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Featured Jun 16, 2020 4 min read

How retailers are waking up to racial injustice and their responses

In response to worldwide protests, brands are now recognizing and implementing the necessary changes within their organization to support diversity initiatives.

Racial Injustice

Retailers have been responding to the death of George Floyd and worldwide protests with messages of support and donations. The focus has been on the changes brands and retailers will make to improving diversity and providing equal opportunities.

PULL UP OR SHUT UP

Launched by Sharon Chuter, founder and CEO of UOMA Beauty, the Instagram account has gained 104k followers since its first post on June 3rd. The campaign challenges brands that had previously made a statement of support to make public the number of Black people in their organization, excluding field/retail store level employees and customer service, as well as the number of Black people in leadership roles. After being called out to #PullUpOrShutUp, Monki addressed in a post citing, “laws in place in Sweden (which is where Monki HQ is)”, as to why they couldn’t participate.

The 15% pledge

Created by Aurora James, the campaign asks stores to commit a minimum of 15% of their shelf spaces to Black-owned businesses. The 15% is representative of the proportion of the US population that is Black. Sephora responded, “we recognize how important it is to represent Black businesses and communities, and we must do better. So, we’re starting now”. Other retailers taking the pledge include ban.do, Rent The Runway, Violet Grey, Loho Bride, Threads, WeWoreWhat and MATCHESFASHION have committed to publish an annual breakdown of the designers they support by ethnic background, with the first disclosure by the end of August.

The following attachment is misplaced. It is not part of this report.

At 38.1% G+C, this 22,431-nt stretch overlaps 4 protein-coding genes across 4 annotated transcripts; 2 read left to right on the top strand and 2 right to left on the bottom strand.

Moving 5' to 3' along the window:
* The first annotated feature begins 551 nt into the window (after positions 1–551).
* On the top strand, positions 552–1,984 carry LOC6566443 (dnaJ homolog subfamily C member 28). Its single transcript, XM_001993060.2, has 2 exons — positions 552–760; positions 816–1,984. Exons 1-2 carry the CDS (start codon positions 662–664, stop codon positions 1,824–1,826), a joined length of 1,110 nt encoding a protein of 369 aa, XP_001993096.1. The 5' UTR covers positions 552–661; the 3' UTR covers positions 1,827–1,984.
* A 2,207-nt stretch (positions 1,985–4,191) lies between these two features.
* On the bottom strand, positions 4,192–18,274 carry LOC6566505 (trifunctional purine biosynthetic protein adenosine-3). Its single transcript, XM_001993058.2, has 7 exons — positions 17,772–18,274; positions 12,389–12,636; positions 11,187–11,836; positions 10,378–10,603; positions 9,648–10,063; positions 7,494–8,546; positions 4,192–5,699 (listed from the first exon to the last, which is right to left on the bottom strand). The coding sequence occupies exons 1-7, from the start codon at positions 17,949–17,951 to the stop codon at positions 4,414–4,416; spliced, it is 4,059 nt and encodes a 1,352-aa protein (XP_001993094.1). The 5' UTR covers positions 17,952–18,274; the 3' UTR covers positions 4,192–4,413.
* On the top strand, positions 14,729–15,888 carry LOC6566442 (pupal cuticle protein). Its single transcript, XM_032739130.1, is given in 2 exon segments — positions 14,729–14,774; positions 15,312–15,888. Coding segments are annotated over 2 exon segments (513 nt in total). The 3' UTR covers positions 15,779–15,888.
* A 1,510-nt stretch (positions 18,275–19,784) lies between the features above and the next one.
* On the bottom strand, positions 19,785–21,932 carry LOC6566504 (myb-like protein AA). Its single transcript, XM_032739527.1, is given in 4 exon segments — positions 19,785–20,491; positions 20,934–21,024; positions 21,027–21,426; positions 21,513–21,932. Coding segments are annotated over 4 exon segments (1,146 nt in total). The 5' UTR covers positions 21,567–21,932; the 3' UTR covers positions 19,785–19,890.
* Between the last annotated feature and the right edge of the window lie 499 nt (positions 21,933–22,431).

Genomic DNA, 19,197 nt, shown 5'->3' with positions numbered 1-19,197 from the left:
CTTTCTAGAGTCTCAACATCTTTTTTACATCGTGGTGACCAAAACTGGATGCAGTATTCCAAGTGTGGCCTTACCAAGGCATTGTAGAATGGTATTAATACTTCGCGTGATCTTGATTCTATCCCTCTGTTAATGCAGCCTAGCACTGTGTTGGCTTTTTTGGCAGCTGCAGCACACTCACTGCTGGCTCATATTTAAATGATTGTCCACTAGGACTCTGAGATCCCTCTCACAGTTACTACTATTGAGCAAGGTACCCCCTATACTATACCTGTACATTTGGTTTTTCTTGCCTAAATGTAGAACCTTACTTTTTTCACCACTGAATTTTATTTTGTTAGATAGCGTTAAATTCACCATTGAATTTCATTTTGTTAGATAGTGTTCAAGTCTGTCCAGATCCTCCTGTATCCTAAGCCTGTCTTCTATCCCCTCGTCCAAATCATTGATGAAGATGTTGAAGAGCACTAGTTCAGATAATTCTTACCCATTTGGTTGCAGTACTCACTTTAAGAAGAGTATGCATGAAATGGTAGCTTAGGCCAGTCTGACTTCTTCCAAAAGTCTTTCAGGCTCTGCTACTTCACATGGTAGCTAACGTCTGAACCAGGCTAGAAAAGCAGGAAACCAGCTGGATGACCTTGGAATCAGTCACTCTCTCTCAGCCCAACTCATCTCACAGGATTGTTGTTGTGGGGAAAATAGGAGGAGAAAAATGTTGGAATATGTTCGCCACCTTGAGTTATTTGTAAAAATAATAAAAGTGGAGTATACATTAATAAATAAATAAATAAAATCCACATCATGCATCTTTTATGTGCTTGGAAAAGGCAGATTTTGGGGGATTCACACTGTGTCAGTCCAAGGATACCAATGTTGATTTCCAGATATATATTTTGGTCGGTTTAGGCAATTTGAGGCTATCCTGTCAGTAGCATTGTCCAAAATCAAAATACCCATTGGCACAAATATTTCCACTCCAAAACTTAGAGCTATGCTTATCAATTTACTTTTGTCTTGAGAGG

Retailers state they must do better

Headed by the bold statement ‘I’ve failed’, Yael Aflalo, Founder of Reformation, posted a personal apology for racist behavior on the retailer’s Instagram in response to criticism from past employees. Noah Clothing also shared their mistakes saying, “our team has let us know that we simply have not done enough”.

Action plans for improvement

Alongside financial pledges one of the most discussed steps being made by retailers is the development of Diversity and Inclusion committees and boards. Other actions stated include: having more Black representation in management and leadership; collaborating more with Black creators, models and Black brands; and implementing unconscious bias training, training on racism, equality and social injustice across organizations. Some retailers are also asking consumers what they think they could be doing better. In the US, Adidas has pledged that 30% of all new jobs will be filled by Black and Latinx people.

Internal Diversity & Inclusion boards

Donations

Financial pledges have been notable across Instagrams and retailers’ email communications. Retailers such as Same Swim, Araks and Staud are donating a portion of profits. While Phillip Lim urges consumers to consider contributing to an anti-racism movement instead of shopping on their site, with organizations listed to donate to. In a similar vein, Ganni stopped taking orders and urged customers to donate instead.

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